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Mfume, CBC Slow to Come Together

As he plots his 2006 campaign for Senate, former Maryland Rep. Kweisi Mfume (D) would seem to have an inside track on getting early and enthusiastic support from members of the Congressional Black Caucus, which he once led.

But seven weeks into his campaign, Mfume has not reached out to CBC leaders or sought a meeting, Black Caucus sources say.

What’s more, Maryland’s two black House Members, Reps. Elijah Cummings (D) and Albert Wynn (D), are taking their time making an endorsement in the Senate race.

And in contrast to Rep. Benjamin Cardin, his main opponent so far for the Democratic Senate nomination, Mfume has not yet announced an endorsement from a single elected official, black or white.

“People are beginning to badger him” about endorsements, said Maryland state Del. Rudolph Cane (D), president of the Legislative Black Caucus in Annapolis and an Mfume supporter. “But they did the same thing when he began to run for Congress” 20 years earlier.

The question is whether Mfume’s slowness in reaching out to members of the CBC — and the reticence of elected officials to rally to his cause — will hamper his campaign in the long run, especially given recent reports that his tenure as president of the National Association for the Advancement of Colored People was marred by allegations of favoritism.

“I wouldn’t put any significance to it at all,” said Arthur Murphy, a Democratic consultant in Baltimore who managed some of Mfume’s House campaigns. Of endorsements, he said, “It’ll happen.”

Mary Jo Neville, a Democratic National committeewoman from Maryland who is supporting Mfume, said the former Congressman and Baltimore City councilman has been focusing more on reaching out to grassroots supporters than to public officials. She said he is drawing enthusiastic crowds in every corner of the state.

“I think a lot of times endorsements by elected officials are overstated,” Neville said. “I think right now Kweisi’s doing the smart thing — he’s worrying about voters.”

Mfume was in meetings Wednesday afternoon and could not be reached for comment.

Still, some observers of Maryland politics see the lack of endorsements as significant — especially after The Washington Post revealed last week that Mfume was accused of promoting female NAACP employees that he or members of his family were close to.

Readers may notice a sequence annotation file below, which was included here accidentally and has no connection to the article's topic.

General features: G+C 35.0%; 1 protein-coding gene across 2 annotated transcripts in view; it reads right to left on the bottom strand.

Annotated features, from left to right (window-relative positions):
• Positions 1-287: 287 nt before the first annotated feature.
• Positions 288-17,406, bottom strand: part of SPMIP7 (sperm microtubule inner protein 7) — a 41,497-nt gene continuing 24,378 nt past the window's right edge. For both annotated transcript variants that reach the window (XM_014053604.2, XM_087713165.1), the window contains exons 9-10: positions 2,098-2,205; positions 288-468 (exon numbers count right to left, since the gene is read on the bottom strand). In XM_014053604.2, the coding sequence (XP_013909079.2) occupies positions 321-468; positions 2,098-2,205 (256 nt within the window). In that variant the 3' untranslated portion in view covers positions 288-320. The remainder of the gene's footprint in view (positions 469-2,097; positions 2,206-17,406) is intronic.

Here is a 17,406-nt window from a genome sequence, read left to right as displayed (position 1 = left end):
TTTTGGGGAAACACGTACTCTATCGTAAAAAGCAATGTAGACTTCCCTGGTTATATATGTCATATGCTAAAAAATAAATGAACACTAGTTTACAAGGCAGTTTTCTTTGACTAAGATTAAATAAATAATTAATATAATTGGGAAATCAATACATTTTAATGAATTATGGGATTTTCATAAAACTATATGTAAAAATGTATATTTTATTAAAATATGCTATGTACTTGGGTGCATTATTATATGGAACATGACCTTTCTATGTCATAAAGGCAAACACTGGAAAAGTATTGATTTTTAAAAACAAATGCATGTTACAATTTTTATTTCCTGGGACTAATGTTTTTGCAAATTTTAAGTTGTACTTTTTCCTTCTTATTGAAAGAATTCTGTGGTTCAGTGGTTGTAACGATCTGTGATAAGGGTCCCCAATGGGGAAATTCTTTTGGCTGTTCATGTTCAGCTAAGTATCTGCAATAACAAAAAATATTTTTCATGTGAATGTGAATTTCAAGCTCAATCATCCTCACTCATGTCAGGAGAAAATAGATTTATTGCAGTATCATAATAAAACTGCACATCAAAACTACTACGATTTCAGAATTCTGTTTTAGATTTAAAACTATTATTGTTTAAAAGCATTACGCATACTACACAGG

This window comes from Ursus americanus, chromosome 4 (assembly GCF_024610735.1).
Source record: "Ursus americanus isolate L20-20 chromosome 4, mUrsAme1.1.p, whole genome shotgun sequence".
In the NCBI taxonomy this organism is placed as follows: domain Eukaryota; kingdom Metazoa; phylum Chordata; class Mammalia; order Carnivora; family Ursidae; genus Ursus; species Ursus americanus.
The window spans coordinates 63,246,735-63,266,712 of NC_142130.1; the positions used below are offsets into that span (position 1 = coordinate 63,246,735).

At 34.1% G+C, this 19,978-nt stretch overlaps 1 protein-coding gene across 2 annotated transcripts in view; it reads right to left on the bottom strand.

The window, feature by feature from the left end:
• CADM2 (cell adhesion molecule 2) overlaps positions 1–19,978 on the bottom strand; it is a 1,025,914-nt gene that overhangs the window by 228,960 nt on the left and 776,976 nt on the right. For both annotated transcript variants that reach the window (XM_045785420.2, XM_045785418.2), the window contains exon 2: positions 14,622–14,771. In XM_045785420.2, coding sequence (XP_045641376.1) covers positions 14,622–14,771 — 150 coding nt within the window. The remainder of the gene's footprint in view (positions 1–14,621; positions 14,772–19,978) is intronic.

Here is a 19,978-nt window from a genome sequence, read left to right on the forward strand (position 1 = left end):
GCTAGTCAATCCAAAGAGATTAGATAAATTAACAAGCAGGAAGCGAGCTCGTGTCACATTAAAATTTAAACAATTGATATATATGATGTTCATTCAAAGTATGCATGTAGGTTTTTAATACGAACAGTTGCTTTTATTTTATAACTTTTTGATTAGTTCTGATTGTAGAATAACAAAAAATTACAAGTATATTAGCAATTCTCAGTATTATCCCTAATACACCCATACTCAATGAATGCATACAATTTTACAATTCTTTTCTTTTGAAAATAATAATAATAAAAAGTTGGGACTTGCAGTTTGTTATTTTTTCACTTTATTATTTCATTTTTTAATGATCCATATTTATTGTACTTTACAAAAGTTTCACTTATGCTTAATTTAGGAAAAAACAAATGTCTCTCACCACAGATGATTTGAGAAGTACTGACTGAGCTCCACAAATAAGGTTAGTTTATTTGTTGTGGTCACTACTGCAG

While Mfume vehemently denied the charges, the silence from fellow politicians is noteworthy.

“I think they’re wondering, ‘Will Kweisi implode?’” said one high-ranking nonwhite Maryland Democrat.

That sentiment has been magnified by a pervasive sense that Mfume — a decade after retiring from politics to run the NAACP — has been slow to put a political organization in place.

By contrast, Cardin has surrounded himself with fellow pols since formally entering the Senate race last week, most notably House Minority Whip Steny Hoyer (D-Md.), who has come to epitomize the support Cardin appears to be receiving from much of the state’s white Democratic establishment.

“It’s amazing how many Democrats have come out for me,” Cardin said Wednesday. “It is important to be able to show how your candidacy can draw support from all areas of the state.”

Notably, Cardin’s supporters include black politicians. During his announcement speech in Baltimore, he was introduced to the crowd by Kenneth Harris, a black city councilman. Also in attendance, at Cardin’s request, was the highest-ranking black official in the state House, Speaker Pro Tem Adrienne Jones (D).

“Most of the [black] folk are friendly with Ben, so [deciding who to endorse] is presenting a hard problem,” said Murphy, a former president of the Baltimore NAACP who is staying neutral in the Senate primary.